50 years later, Marvin Gaye’s “What’s Going On” record remains scarily relevant

A+publicity+photo+released+by+Motown+Records+during+the+promotion+of+Gaye%27s+album+%22Let%27s+Get+It+On%22.+Photo+credit%3A+Jim+Britt%2FMotown+Records++%26+Public+Domain

Jim Britt/Motown Records

A publicity photo released by Motown Records during the promotion of Gaye’s album “Let’s Get It On”. Photo credit: Jim Britt/Motown Records & Public Domain

Rafael Magana, Arts and Entertainment Co-Editor

Almost 50 years ago, Marvin Gaye released his magnum opus “What’s Going On” through Motown Records. One of the most poignant records ever released, its subject matter serves as a grim reminder that 50 years later, not much has changed.

The record was released at a period of peak civil unrest and Gaye felt compelled to write a record that reflected the times that he lived in.

The record is a concept album that follows a veteran who returns from the Vietnam War to find their country in shambles. It explores topics ranging from police brutality, poverty in urban areas, our rapidly deteriorating ecosystem and substance abuse.

The record is indicative of the time it was released in. The United States was deep into the Vietnam War and a counterculture had emerged in protest of it.

Four years before the record’s release, the Detroit Race Riot of 1967 took place. African Americans were attacked by Detroit police for protesting the brutality that they faced. The result was a riot that ended with 7,000 people arrested and 44 dead.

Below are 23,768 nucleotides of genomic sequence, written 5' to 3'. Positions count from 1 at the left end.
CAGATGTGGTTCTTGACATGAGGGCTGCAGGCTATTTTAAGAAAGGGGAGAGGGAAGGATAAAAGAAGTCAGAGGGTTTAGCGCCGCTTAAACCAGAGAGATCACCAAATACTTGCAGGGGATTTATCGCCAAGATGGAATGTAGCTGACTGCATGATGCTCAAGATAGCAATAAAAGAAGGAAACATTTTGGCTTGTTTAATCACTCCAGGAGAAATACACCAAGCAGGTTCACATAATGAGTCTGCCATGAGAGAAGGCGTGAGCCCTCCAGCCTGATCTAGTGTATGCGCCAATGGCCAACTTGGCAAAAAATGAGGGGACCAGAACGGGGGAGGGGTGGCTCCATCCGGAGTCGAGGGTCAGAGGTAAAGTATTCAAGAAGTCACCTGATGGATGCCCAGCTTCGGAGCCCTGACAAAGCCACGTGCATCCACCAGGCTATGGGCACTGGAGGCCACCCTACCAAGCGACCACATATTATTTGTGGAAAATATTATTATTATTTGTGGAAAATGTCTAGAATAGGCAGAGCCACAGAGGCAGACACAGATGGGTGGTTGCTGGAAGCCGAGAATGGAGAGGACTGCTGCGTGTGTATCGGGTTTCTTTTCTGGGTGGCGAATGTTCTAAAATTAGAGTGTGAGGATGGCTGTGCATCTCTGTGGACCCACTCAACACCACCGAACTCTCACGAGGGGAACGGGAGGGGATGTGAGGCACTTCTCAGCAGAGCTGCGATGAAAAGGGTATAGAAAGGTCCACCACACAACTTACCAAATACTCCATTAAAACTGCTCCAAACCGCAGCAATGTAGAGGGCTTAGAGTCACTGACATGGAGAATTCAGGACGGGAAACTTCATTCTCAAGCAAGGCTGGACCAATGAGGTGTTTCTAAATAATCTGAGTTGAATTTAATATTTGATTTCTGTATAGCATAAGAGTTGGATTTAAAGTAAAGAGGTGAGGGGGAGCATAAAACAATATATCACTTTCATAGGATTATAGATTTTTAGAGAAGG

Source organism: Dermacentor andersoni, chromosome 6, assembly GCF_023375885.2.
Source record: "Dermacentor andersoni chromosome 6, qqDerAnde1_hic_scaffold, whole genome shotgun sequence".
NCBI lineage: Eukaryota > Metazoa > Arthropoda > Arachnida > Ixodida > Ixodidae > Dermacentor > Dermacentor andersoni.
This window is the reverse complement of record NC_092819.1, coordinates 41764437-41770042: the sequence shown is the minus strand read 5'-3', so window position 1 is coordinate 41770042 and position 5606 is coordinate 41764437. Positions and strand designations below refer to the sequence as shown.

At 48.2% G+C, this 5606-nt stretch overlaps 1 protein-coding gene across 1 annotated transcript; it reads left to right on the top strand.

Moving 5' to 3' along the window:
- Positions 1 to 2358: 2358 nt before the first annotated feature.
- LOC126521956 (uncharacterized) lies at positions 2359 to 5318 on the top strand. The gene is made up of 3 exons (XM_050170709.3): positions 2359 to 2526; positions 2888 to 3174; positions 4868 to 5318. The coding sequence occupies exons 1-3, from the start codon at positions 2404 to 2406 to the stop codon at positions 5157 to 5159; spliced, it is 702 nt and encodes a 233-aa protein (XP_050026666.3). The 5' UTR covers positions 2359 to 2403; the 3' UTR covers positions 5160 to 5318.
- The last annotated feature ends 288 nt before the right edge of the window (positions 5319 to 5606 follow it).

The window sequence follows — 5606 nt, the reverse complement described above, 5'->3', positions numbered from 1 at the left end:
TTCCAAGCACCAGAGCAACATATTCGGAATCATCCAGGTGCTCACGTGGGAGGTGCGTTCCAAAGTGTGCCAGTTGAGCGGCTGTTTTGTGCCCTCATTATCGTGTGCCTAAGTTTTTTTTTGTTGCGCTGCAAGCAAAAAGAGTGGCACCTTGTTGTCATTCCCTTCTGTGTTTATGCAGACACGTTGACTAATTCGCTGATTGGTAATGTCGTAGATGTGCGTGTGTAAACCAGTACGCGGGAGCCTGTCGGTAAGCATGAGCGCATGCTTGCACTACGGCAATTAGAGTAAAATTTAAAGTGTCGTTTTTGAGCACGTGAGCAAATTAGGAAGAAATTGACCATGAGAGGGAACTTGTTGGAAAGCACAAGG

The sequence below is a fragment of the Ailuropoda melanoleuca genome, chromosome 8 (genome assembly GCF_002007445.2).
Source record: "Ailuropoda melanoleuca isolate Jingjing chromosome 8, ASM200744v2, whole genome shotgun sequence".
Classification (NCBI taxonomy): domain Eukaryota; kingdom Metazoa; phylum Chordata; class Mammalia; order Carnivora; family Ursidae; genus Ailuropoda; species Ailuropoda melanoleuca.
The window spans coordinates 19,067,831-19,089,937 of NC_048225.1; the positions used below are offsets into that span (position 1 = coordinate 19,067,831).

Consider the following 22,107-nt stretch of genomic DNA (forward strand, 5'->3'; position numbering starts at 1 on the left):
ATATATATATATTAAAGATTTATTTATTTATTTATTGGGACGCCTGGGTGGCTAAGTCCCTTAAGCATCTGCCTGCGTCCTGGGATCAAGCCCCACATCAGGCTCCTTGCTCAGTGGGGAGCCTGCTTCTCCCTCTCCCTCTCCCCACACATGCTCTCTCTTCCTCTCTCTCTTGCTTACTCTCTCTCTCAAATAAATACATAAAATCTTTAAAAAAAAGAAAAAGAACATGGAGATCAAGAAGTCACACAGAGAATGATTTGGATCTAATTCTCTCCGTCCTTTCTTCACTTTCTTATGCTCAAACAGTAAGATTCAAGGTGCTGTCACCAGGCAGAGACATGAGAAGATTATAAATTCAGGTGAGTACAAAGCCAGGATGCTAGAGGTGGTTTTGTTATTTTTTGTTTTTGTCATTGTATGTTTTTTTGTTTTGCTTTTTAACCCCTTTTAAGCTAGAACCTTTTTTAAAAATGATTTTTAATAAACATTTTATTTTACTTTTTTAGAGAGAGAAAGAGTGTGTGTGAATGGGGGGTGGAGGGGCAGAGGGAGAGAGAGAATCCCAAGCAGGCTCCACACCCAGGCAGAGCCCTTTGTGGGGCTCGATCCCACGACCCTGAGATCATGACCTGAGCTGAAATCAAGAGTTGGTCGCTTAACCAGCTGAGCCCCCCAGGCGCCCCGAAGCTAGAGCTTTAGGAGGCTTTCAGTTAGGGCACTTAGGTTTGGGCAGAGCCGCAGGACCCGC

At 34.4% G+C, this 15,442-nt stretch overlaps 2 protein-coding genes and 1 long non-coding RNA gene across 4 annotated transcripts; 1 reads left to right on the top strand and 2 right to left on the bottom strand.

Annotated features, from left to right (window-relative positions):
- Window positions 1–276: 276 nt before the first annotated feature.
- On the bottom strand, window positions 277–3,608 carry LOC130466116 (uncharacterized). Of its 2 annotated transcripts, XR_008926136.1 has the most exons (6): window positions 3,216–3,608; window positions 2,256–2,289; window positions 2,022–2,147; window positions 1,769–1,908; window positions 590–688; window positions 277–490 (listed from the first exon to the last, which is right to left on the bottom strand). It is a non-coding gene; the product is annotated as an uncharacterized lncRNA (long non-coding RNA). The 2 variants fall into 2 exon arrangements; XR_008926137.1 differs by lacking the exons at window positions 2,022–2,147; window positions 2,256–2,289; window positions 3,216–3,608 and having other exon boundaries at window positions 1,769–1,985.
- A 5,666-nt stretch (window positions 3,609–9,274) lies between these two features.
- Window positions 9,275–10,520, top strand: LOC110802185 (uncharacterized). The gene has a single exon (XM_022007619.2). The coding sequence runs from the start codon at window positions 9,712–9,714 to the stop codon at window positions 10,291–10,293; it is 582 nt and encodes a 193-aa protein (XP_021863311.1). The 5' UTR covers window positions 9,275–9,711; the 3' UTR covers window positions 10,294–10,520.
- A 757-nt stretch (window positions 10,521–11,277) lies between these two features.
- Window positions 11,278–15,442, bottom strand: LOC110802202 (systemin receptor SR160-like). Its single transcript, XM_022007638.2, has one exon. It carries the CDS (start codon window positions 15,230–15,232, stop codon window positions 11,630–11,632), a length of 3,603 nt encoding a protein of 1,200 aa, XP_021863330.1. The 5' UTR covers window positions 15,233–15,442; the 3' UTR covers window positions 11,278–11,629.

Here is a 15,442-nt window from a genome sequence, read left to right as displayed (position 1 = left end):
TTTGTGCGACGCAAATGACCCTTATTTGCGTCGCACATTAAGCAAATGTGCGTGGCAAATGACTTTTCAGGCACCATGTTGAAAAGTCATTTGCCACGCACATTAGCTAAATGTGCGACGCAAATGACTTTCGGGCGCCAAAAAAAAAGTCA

The first Earth Day was celebrated in 1970, and the public was becoming more aware of the ecosystem.

Through the lens of a concept album, Gaye speaks on these issues that he noticed and experienced firsthand as an African American man during the late 1960s.

The album’s first track “What’s Going On” asks just that: What’s going on in America?

Gaye pleads for peace, with the line “Picket lines (brother) and picket signs (brother), Don’t punish me (sister) with brutality” being an especially powerful line, even more so 50 years later.

Protesters are attacked during peaceful protests by police, and the unfortunate truth is that many of those who are attacked are often attacked due to the color of their skin. It’s a problem that’s equally as prevalent now as it was when Gaye pleaded for peace 50 years ago.

“Flyin’ High (In the Friendly Sky)” chronicles one’s use of marijuana to cope with the world around them. Gaye himself often used the substance to escape the troubles that Black Americans often faced.

The lyric “So stupid minded, I can’t help it, so stupid minded. But I go crazy when I can’t find it. In the morning, I’ll be alright my friend. But soon the night will bring the pain” is a painful reminder that one can’t truly escape the tragedy of reality. It’s equally as true today.

“Mercy Mercy Me (The Ecology)” is Gaye’s sorrowful plea which calls serious change in our treatment of Mother Earth.

The final verse of the song asks the question: “Mercy, mercy me. Things aren’t what they used to be. What about this overcrowded land? How much more can she stand?”

It’s a sad thought that in 2021, things have only gotten worse. Modernization has absolutely destroyed our ecosystem, and the world is becoming increasingly more polluted, with warming on the rise.

“What’s Going On” was recorded at a time of great distress. Gaye wrote the record to document the struggles that Black Americans were facing, alongside the difficulties occurring all over the world.

Listening to the record, it’s clear that Gaye pleaded for peace above all. It’s a tragic thought that 50 years later, we haven’t achieved that peace.

The quest to achieve that peace is what makes “What’s Going On” so timeless. Perhaps in another 50 years, we’ll make Gaye proud. For the time being, however, there’s still work to do.

Never forget to ask “What’s going on?”.